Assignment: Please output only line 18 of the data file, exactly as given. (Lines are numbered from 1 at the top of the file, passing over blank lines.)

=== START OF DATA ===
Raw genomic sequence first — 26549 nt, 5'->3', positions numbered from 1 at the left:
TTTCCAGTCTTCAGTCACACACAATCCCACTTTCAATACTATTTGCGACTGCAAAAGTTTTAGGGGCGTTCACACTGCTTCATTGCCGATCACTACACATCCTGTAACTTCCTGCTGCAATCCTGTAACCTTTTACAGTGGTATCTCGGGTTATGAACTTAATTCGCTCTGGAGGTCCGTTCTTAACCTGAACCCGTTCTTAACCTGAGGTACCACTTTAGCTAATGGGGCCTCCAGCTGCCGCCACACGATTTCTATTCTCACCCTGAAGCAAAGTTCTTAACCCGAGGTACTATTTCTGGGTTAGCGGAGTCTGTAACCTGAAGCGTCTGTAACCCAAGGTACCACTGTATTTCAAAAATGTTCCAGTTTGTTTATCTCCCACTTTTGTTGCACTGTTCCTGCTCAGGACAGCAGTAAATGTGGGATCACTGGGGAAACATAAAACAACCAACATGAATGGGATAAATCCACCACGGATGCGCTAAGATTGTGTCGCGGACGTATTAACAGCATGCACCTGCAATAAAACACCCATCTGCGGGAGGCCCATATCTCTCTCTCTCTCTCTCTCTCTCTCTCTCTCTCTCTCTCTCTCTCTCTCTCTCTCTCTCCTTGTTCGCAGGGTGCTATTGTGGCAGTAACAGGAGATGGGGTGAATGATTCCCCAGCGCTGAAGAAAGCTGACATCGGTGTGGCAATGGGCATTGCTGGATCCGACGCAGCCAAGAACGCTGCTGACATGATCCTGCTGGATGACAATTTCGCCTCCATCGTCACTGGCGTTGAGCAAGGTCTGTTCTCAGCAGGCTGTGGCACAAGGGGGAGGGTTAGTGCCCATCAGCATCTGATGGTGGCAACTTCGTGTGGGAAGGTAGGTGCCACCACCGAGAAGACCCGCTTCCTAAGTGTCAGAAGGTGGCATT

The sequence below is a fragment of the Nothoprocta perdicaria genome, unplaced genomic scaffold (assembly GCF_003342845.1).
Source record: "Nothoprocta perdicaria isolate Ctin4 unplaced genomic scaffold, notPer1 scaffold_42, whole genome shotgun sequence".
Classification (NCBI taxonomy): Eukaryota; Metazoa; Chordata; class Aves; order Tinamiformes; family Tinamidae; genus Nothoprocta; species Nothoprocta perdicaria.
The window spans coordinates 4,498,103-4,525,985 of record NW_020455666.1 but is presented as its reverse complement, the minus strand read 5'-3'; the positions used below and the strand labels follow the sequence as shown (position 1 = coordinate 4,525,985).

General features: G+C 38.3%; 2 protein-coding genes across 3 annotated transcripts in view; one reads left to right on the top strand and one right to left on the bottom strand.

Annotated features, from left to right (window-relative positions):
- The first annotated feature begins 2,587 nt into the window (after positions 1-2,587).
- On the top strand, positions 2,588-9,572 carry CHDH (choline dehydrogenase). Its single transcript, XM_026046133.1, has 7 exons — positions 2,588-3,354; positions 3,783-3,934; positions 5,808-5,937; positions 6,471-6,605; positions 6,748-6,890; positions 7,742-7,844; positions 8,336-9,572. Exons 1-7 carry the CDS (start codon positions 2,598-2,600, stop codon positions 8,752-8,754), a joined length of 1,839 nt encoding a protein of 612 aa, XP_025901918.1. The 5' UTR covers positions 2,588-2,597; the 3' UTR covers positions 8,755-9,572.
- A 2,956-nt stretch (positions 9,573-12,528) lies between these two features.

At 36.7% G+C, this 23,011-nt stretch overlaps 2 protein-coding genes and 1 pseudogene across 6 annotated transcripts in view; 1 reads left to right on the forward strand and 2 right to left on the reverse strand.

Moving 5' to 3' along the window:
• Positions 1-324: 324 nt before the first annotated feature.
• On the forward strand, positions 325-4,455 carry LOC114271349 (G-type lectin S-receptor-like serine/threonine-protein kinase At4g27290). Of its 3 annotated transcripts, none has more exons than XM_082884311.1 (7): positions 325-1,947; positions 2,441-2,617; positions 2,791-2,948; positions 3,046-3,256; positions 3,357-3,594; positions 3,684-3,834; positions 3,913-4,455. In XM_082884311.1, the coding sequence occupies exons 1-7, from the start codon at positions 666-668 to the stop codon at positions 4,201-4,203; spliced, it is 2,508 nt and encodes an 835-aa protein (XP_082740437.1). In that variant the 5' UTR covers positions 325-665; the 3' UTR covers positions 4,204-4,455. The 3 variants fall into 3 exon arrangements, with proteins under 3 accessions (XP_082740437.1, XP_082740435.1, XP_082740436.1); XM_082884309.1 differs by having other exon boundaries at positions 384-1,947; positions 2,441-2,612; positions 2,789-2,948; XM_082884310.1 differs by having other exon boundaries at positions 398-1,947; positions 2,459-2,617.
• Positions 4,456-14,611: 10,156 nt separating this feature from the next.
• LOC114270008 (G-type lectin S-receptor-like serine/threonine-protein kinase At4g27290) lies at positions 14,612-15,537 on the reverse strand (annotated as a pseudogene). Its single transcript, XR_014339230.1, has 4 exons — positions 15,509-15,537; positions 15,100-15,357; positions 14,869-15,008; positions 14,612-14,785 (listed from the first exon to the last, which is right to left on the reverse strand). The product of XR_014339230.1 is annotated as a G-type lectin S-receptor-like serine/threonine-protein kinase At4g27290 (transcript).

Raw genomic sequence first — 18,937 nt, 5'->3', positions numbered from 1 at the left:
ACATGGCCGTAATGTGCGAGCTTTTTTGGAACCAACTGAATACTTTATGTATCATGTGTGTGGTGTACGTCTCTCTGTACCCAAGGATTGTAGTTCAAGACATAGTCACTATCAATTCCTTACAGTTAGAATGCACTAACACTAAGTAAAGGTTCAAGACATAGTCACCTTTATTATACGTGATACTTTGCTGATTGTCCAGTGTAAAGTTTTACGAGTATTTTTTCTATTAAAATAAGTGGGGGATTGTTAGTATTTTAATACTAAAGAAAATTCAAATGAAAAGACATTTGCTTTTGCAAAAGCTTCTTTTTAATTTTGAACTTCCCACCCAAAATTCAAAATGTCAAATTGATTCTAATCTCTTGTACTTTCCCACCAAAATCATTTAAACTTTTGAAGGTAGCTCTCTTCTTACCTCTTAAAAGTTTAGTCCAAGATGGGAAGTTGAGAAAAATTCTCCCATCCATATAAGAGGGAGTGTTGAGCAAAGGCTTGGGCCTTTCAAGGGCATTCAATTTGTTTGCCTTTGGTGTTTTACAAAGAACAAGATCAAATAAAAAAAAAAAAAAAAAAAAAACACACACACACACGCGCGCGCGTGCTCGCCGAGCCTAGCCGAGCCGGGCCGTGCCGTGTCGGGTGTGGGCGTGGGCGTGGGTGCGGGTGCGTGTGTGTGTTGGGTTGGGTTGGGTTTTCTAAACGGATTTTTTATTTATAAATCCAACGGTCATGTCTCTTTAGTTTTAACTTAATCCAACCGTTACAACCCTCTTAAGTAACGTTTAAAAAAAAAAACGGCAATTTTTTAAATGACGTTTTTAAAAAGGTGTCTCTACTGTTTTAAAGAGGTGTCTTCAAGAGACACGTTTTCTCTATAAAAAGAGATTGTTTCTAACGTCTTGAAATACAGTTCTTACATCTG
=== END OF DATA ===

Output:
Raw genomic sequence first — 18,937 nt, 5'->3', positions numbered from 1 at the left: